He was 91 in severe stage when he died. Your Dad is younger. Alzheimer's is such a terrible disease. It is good that Dad is content. My late FIL was also in a wheelchair and he could no longer talk last year when he died. The whole thing went downhill pretty bad in a year and half when he hit severe stage. Before that, he had had 6 years of early/moderate stages and was able to talk a lot and etc.
In the end, I think my late FIL still remembered his late wife and my husband. He was familiar with me but often he was surprised and glad to see me. Familiar is the key. It will never go away if the family like you and Mom always go see him and be with him. It is true that the patient doesn't really remember all the details like your birthday or his own wedding and how many kids... But he is familiar with his close caregiver such as your Mom. It is sad indeed to see Dad goes downhill from a great guy. My late FIL was a successful emeritus professor and in the end, he remembered his own status but didn't know the details.
I personally believe that your Dad will always know your Mom in his heart. He may not be able to express the truth but he knows your Mom and you and the family love him. My late FIL never forgot to express that he loved my husband either by saying it or by smiling at my husband.
Please feel at peace that Dad is content.
Katinaz... welcome to the board. Sorry you needed to find us but glad that you did find us. Thank you for sharing your story of your father with us.
You have so very much to be thankful for. It sounds as if your family has stuck together through this disease. Your Mom was able to care for your Dad for a long time. You have him in a good facility where he is being cared for by the staff with love from his family. Your father is content which is a blessing.
One thing I will say to you is to dry your tears and treasure every day you have with your Dad. Spend time with him and embrace what he can do, not what has been lost. Be thankful that he is content, maintaining so much of his cognition, and that you can bring a smile to his face. It matters not if he can walk, talk, or be who he was. He is who he is now and love still holds you together. Find laughter and smiles to share with him.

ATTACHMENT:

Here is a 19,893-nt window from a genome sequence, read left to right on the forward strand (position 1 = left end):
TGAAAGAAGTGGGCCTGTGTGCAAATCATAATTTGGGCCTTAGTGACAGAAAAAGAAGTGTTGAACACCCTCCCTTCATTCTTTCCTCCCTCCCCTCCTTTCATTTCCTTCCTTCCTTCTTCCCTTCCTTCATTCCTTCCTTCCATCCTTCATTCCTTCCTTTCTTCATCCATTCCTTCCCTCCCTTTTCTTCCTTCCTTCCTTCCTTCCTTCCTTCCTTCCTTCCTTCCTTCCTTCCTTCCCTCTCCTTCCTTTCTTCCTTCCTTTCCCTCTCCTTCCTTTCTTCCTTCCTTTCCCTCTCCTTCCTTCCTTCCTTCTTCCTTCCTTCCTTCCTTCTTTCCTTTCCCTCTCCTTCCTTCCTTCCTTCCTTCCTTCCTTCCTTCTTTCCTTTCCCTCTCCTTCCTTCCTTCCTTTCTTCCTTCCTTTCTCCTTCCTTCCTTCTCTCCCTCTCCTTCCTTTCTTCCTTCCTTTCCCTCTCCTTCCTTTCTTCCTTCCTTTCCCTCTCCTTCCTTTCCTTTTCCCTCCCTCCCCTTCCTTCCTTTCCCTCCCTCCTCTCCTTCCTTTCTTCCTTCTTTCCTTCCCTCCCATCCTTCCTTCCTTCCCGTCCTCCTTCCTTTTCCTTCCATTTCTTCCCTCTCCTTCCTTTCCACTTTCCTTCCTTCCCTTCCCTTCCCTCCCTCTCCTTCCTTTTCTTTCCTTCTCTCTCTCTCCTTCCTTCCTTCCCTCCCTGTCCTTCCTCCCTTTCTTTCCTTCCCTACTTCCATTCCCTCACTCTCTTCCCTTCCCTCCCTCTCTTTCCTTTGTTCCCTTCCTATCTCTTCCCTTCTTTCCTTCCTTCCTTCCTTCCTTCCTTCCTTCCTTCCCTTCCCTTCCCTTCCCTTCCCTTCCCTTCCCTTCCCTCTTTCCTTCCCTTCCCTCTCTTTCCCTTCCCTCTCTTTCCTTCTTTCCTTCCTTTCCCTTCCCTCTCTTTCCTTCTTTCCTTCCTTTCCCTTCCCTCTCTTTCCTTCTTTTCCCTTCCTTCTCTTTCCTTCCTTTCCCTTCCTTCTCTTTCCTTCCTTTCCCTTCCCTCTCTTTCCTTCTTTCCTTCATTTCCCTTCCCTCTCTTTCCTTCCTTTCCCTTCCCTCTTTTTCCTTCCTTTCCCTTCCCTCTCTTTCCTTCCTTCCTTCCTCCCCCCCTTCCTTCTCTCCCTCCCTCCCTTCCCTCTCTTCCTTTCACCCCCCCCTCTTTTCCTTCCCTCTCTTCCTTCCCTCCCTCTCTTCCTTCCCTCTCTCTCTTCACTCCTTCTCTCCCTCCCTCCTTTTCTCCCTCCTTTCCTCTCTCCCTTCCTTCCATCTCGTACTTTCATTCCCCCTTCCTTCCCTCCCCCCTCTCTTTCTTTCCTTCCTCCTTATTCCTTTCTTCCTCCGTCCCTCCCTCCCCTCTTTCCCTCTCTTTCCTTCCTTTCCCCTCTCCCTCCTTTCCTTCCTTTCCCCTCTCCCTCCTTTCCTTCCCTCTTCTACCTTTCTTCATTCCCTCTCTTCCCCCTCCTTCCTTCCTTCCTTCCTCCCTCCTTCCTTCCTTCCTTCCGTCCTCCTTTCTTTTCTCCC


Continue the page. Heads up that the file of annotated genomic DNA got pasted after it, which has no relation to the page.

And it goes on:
My Mom passed away on New Years Eve. She had not been able to communicate with me in almost 4 years. I have not heard her say my name in at least a year. She had not been able to walk for about 6 months. She had been incontinent for 3 years. She had been in a facility for almost 6 years. But every minute of that time was precious. Her silly faces would make me laugh and she would laugh with me. I did get a smile when I arrived. She loved the outside and we spent many hours in the courtyard just enjoying each other. Yes, this is a difficult disease but please enjoy the time you have left.
I'm sorry to hear about your dad honey. My grandpa had Alzheimer's for years before grama got to where she couldn't care for him. We had to put him in a home and he went downhill fast. About a year later my grama got dementia and we had to put her in the home too. They were able to share a room. Grama was still lucid enough to be mad she had to be there but we couldn't afford a home care nurse. After about a year she went downhill, I visited daily both of them. We were very close. Grandpa passed away in the home after he got sick with phenomonia. Grama became bed ridden and mostly unresponsive after another year...she passed away in her sleep. It's always hard to leave a loved one in the nursing home but just know ill be praying for your family.
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Last edited by Administrator; 01-15-2013 at 12:25 AM.